KUALA LUMPUR, Jan 20 — Google has announced a plan to move away from third party cookies, with the initiative behind the move (Privacy Sandbox) set to take its place.
The aim, according to Google, is to “make the web more private and secure” for users — while still supporting the businesses of publishers.
As a quick reminder, cookies are small files that contain information — when you visit a website, a cookie gets sent to your computer by the site, which is then stored inside your web browser.
These cookies contain login information, site settings, and other details, and third party cookies, in particular, consist of information that can be used for ad targeting — but have been subject to privacy concerns in recent times.
Privacy Sandbox, instead, utilises machine learning to study the browsing habits of users who are grouped based on similar browsing patterns. The information is then stored in your browser, unlike cookies (which are stored in your computer).
In a nutshell, it appears that privacy is the name of the game here. We’ll still see targeted ads and browsing patterns will still be tracked, but third party cookies won’t be a part of the picture anymore. According to Justin Schuh, Director of Chrome Engineering at Google:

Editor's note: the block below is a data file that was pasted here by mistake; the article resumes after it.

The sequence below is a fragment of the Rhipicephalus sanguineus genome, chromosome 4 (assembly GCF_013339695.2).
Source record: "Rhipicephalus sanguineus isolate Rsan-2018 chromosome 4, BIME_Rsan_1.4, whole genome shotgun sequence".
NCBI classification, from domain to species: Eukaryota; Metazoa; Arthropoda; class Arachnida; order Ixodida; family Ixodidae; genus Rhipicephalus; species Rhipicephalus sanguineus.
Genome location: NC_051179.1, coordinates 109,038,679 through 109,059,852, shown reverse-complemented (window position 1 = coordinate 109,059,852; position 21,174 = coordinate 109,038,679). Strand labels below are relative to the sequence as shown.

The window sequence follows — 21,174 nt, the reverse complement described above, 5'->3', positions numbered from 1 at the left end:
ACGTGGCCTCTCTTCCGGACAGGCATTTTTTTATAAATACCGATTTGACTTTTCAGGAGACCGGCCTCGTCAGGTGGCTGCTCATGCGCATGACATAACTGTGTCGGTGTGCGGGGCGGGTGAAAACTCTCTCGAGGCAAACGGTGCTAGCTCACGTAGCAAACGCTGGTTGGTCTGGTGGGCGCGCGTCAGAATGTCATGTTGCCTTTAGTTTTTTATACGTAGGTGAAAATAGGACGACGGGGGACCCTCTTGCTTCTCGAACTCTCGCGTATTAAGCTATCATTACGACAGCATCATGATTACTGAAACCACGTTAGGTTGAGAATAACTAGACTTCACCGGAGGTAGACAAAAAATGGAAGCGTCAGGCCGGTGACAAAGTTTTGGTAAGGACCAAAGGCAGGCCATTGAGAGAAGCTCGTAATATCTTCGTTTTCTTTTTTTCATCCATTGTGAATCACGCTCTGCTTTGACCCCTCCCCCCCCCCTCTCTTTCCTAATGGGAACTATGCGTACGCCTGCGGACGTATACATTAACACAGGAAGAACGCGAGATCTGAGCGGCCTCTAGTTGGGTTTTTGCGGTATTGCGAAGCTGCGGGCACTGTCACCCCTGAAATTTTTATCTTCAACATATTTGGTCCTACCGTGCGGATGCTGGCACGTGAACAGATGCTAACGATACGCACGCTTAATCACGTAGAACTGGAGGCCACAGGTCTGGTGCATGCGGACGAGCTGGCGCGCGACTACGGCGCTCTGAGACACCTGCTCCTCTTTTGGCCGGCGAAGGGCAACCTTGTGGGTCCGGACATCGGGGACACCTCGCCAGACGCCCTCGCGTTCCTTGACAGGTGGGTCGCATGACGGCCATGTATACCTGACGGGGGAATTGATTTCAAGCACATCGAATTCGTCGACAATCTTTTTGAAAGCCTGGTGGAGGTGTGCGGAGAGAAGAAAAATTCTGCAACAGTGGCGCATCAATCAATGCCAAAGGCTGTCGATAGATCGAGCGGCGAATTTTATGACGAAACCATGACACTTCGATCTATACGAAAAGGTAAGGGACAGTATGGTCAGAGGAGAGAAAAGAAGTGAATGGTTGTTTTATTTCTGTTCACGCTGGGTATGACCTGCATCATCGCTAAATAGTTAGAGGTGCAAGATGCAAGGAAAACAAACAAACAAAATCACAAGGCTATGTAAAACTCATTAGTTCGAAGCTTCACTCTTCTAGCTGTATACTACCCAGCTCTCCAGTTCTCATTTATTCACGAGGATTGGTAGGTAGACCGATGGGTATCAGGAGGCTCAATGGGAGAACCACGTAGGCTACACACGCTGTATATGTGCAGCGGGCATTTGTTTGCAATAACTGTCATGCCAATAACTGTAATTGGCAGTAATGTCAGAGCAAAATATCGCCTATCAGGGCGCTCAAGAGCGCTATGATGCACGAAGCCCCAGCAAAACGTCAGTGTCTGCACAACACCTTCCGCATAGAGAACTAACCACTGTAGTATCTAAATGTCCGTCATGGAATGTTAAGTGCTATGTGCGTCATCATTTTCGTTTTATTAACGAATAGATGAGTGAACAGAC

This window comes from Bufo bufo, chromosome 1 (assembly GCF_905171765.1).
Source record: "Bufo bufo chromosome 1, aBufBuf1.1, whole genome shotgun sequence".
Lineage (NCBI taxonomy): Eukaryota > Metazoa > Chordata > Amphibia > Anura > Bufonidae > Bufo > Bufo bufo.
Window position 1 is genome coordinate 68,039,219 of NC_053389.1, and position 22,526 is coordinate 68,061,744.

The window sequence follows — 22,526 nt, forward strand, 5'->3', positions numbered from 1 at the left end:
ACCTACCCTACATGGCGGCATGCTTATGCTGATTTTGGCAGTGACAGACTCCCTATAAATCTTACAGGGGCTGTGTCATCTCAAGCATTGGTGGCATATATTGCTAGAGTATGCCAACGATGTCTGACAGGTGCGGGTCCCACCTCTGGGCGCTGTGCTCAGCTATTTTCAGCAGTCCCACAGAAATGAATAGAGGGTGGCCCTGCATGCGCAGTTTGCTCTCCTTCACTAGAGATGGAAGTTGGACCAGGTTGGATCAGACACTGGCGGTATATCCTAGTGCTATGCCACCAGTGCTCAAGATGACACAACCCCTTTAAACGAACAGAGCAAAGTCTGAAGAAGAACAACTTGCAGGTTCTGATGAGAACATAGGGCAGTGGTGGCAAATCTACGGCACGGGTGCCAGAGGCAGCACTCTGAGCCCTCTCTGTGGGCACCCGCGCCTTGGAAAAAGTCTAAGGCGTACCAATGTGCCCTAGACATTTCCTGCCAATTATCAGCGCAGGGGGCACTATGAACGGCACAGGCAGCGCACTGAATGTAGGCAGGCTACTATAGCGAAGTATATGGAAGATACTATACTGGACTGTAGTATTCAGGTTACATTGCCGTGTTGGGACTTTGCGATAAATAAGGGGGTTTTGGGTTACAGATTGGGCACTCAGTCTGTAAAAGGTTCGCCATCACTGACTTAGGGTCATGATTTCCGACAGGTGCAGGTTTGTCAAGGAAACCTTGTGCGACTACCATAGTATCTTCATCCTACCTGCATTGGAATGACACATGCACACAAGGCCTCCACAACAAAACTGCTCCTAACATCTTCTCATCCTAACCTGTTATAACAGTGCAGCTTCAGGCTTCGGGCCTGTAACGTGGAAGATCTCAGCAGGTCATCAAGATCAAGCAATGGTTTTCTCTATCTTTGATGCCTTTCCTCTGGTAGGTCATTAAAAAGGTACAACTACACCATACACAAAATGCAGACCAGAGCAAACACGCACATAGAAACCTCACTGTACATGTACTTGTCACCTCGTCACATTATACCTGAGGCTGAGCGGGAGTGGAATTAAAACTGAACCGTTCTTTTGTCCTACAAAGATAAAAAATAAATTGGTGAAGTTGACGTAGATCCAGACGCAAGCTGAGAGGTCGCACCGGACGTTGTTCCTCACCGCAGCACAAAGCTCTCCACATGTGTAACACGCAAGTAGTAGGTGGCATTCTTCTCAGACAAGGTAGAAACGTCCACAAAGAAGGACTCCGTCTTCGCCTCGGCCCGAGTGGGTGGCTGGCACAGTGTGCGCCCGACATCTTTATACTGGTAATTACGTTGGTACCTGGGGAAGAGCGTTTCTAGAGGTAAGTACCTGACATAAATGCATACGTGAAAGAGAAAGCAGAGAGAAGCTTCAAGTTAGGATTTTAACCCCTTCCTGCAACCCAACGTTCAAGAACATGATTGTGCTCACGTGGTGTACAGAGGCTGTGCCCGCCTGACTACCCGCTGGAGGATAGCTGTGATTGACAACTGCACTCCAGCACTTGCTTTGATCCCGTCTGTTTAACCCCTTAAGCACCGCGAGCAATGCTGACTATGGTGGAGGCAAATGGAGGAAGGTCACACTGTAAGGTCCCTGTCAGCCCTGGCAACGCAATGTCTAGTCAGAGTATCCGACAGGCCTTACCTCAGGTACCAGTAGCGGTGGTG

“Users are demanding greater privacy — including transparency, choice and control over how their data is used — and it’s clear the web ecosystem needs to evolve to meet these increasing demands.”Advertisement
Not everyone is happy
According to a report from Adweek, certain parties in the advertising industry aren’t thrilled with the move.
Disappointment over the “unilateral” nature of Google’s announcement has been made clear by a statement from advertisers, while others have murmured that Google is looking to solidify their claim on an ad monopoly — or oligopoly, with regards to Facebook.
Non-cynical take: This is a huge privacy win!— Alex Stamos (@alexstamos) January 14, 2020
Cynical take: Google is weaponizing the anti-tech coalition’s confusion on privacy/competition trade-offs to lock in their 1st party ad oligopoly (alongside Facebook).
It’s probably both. https://t.co/zNiVciBbms
It’s worth noting that Google’s statement seems to indicate a “path” towards making 3rd party cookies obsolete, rather than an absolute move away from them right now.
Trials are to begin in 2020, and it seems logical to infer that Google will only remove 3rd party cookies once Privacy Sandbox gets off the ground — whenever that is.
Similar moves have already been made by Apple and Mozilla with their browsers, but Google says that simply blocking 3rd party cookies can have “unintended consequences”.
These include workarounds such as “fingerprinting”, technology that identifies aspects of your device, and tracks you based on those identifiers — an invasive workaround.
An improvement for users’ privacy? Or part of a larger strategy by Google to further dominate the ad space? Probably a little bit of both, to be fair. — SoyaCincau